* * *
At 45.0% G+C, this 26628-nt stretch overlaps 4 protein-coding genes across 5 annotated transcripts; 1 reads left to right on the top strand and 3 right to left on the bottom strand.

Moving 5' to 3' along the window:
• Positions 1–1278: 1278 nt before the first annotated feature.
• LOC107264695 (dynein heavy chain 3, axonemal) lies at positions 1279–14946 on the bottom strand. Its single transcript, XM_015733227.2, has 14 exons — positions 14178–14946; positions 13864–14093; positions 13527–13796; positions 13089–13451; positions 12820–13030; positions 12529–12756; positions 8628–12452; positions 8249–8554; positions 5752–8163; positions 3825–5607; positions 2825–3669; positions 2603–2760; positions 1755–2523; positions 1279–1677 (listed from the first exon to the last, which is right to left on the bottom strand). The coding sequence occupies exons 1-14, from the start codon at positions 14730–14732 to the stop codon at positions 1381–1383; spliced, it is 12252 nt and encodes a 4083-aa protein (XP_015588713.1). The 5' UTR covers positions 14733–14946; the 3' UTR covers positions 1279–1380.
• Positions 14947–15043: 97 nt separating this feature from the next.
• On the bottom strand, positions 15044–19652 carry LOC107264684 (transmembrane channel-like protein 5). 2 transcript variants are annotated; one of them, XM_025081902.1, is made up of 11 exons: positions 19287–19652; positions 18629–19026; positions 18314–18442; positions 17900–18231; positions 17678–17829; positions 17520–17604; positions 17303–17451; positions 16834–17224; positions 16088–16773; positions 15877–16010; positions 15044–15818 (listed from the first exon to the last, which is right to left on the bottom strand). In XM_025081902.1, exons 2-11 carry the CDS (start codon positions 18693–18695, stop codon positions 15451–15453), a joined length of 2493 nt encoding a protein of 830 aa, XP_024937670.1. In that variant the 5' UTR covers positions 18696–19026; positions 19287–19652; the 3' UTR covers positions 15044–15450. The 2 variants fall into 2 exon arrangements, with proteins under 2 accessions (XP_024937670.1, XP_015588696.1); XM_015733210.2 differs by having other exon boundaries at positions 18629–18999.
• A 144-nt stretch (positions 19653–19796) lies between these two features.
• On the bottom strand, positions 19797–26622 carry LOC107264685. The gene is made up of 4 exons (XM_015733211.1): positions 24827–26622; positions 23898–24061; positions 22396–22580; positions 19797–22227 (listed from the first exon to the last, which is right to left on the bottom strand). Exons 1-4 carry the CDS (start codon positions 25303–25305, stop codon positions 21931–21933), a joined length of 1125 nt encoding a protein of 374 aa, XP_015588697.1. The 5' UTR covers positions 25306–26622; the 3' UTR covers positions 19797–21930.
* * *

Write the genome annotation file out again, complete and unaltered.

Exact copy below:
At 45.0% G+C, this 26628-nt stretch overlaps 4 protein-coding genes across 5 annotated transcripts; 1 reads left to right on the top strand and 3 right to left on the bottom strand.

Moving 5' to 3' along the window:
• Positions 1–1278: 1278 nt before the first annotated feature.
• LOC107264695 (dynein heavy chain 3, axonemal) lies at positions 1279–14946 on the bottom strand. Its single transcript, XM_015733227.2, has 14 exons — positions 14178–14946; positions 13864–14093; positions 13527–13796; positions 13089–13451; positions 12820–13030; positions 12529–12756; positions 8628–12452; positions 8249–8554; positions 5752–8163; positions 3825–5607; positions 2825–3669; positions 2603–2760; positions 1755–2523; positions 1279–1677 (listed from the first exon to the last, which is right to left on the bottom strand). The coding sequence occupies exons 1-14, from the start codon at positions 14730–14732 to the stop codon at positions 1381–1383; spliced, it is 12252 nt and encodes a 4083-aa protein (XP_015588713.1). The 5' UTR covers positions 14733–14946; the 3' UTR covers positions 1279–1380.
• Positions 14947–15043: 97 nt separating this feature from the next.
• On the bottom strand, positions 15044–19652 carry LOC107264684 (transmembrane channel-like protein 5). 2 transcript variants are annotated; one of them, XM_025081902.1, is made up of 11 exons: positions 19287–19652; positions 18629–19026; positions 18314–18442; positions 17900–18231; positions 17678–17829; positions 17520–17604; positions 17303–17451; positions 16834–17224; positions 16088–16773; positions 15877–16010; positions 15044–15818 (listed from the first exon to the last, which is right to left on the bottom strand). In XM_025081902.1, exons 2-11 carry the CDS (start codon positions 18693–18695, stop codon positions 15451–15453), a joined length of 2493 nt encoding a protein of 830 aa, XP_024937670.1. In that variant the 5' UTR covers positions 18696–19026; positions 19287–19652; the 3' UTR covers positions 15044–15450. The 2 variants fall into 2 exon arrangements, with proteins under 2 accessions (XP_024937670.1, XP_015588696.1); XM_015733210.2 differs by having other exon boundaries at positions 18629–18999.
• A 144-nt stretch (positions 19653–19796) lies between these two features.
• On the bottom strand, positions 19797–26622 carry LOC107264685. The gene is made up of 4 exons (XM_015733211.1): positions 24827–26622; positions 23898–24061; positions 22396–22580; positions 19797–22227 (listed from the first exon to the last, which is right to left on the bottom strand). Exons 1-4 carry the CDS (start codon positions 25303–25305, stop codon positions 21931–21933), a joined length of 1125 nt encoding a protein of 374 aa, XP_015588697.1. The 5' UTR covers positions 25306–26622; the 3' UTR covers positions 19797–21930.